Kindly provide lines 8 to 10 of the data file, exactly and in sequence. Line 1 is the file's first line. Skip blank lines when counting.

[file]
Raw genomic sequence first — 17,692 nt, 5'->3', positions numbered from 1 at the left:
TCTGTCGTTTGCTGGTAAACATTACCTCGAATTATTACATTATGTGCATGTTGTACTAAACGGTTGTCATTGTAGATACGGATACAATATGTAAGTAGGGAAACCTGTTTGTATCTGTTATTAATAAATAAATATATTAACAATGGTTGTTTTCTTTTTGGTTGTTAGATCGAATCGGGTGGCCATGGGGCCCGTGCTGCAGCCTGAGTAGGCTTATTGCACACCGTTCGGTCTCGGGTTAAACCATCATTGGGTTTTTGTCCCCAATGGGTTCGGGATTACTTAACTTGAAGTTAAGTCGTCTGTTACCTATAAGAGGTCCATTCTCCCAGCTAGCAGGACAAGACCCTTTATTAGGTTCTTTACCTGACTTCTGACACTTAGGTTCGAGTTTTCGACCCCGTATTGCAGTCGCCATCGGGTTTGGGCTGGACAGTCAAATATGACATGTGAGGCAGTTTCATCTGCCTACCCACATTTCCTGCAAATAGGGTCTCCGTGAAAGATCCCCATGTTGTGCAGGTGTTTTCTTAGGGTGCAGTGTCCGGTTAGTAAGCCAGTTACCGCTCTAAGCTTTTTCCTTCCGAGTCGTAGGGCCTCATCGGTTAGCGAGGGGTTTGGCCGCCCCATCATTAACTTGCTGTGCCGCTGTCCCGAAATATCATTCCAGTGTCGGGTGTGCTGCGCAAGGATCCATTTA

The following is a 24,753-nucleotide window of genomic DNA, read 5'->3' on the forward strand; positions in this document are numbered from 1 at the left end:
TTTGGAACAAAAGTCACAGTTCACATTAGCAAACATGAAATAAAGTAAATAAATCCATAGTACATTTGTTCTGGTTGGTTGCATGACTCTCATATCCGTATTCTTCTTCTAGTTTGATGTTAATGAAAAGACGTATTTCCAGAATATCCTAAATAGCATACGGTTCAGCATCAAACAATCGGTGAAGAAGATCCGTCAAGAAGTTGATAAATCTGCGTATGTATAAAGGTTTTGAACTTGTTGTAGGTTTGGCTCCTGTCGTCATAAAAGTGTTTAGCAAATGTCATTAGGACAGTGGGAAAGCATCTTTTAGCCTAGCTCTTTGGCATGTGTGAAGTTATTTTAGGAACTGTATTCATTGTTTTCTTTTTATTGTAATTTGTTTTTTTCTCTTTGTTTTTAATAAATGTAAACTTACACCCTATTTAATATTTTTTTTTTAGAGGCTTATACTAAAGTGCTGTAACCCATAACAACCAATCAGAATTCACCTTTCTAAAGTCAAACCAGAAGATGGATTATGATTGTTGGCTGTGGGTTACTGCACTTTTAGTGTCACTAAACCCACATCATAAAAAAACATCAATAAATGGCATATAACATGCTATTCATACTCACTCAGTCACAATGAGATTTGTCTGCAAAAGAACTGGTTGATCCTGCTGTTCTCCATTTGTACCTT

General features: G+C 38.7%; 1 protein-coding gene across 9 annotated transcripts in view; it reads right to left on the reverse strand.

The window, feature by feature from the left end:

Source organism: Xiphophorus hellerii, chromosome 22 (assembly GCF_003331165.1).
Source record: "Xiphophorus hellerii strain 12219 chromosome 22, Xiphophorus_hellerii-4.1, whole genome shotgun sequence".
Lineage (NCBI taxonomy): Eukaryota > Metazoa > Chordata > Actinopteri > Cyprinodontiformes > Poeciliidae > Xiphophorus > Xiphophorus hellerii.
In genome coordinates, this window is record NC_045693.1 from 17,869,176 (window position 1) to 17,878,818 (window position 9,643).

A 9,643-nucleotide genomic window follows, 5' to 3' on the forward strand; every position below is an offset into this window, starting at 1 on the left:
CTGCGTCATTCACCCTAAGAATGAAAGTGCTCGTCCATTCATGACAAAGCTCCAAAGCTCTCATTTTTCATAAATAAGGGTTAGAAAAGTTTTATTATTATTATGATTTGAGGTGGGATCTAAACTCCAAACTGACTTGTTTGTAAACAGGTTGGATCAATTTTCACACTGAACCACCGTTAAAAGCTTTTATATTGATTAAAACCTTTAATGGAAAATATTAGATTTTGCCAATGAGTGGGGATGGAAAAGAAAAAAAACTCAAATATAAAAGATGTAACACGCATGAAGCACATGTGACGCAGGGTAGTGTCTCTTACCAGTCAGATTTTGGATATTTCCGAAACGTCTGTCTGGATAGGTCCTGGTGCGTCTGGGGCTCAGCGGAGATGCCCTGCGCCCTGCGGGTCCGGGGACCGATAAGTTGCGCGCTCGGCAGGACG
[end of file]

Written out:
Source record: "Xiphophorus hellerii strain 12219 chromosome 22, Xiphophorus_hellerii-4.1, whole genome shotgun sequence".
Lineage (NCBI taxonomy): Eukaryota > Metazoa > Chordata > Actinopteri > Cyprinodontiformes > Poeciliidae > Xiphophorus > Xiphophorus hellerii.
In genome coordinates, this window is record NC_045693.1 from 17,869,176 (window position 1) to 17,878,818 (window position 9,643).